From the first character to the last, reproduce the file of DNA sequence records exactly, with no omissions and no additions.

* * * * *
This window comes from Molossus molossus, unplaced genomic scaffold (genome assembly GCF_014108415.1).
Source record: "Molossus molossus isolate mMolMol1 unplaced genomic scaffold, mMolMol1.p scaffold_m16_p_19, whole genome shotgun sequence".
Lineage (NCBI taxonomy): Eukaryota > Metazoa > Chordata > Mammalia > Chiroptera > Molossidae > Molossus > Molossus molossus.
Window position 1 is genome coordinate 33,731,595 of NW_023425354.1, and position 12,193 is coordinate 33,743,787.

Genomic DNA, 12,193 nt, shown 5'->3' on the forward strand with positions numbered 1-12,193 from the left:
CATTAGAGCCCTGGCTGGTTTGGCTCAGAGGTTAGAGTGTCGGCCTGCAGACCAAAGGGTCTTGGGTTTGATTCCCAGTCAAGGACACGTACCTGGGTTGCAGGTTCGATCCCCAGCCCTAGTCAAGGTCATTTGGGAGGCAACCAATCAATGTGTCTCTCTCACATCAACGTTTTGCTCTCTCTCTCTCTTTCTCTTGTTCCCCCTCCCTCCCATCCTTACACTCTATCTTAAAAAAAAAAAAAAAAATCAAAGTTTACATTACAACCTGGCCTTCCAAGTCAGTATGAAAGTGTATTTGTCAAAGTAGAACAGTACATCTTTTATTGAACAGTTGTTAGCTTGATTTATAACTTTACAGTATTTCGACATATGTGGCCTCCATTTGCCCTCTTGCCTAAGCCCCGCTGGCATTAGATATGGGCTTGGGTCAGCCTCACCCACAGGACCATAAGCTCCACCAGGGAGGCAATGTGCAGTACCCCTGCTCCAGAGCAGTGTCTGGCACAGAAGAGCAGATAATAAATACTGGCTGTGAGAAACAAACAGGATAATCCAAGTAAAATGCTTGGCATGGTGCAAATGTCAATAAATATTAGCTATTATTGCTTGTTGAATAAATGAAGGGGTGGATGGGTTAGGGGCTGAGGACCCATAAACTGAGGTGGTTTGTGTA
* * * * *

This window comes from Molossus molossus, unplaced genomic scaffold (genome assembly GCF_014108415.1).
Source record: "Molossus molossus isolate mMolMol1 unplaced genomic scaffold, mMolMol1.p scaffold_m16_p_19, whole genome shotgun sequence".
Lineage (NCBI taxonomy): Eukaryota > Metazoa > Chordata > Mammalia > Chiroptera > Molossidae > Molossus > Molossus molossus.
Window position 1 is genome coordinate 33,731,595 of NW_023425354.1, and position 12,193 is coordinate 33,743,787.

Genomic DNA, 12,193 nt, shown 5'->3' on the forward strand with positions numbered 1-12,193 from the left:
CATTAGAGCCCTGGCTGGTTTGGCTCAGAGGTTAGAGTGTCGGCCTGCAGACCAAAGGGTCTTGGGTTTGATTCCCAGTCAAGGACACGTACCTGGGTTGCAGGTTCGATCCCCAGCCCTAGTCAAGGTCATTTGGGAGGCAACCAATCAATGTGTCTCTCTCACATCAACGTTTTGCTCTCTCTCTCTCTTTCTCTTGTTCCCCCTCCCTCCCATCCTTACACTCTATCTTAAAAAAAAAAAAAAAAATCAAAGTTTACATTACAACCTGGCCTTCCAAGTCAGTATGAAAGTGTATTTGTCAAAGTAGAACAGTACATCTTTTATTGAACAGTTGTTAGCTTGATTTATAACTTTACAGTATTTCGACATATGTGGCCTCCATTTGCCCTCTTGCCTAAGCCCCGCTGGCATTAGATATGGGCTTGGGTCAGCCTCACCCACAGGACCATAAGCTCCACCAGGGAGGCAATGTGCAGTACCCCTGCTCCAGAGCAGTGTCTGGCACAGAAGAGCAGATAATAAATACTGGCTGTGAGAAACAAACAGGATAATCCAAGTAAAATGCTTGGCATGGTGCAAATGTCAATAAATATTAGCTATTATTGCTTGTTGAATAAATGAAGGGGTGGATGGGTTAGGGGCTGAGGACCCATAAACTGAGGTGGTTTGTGTA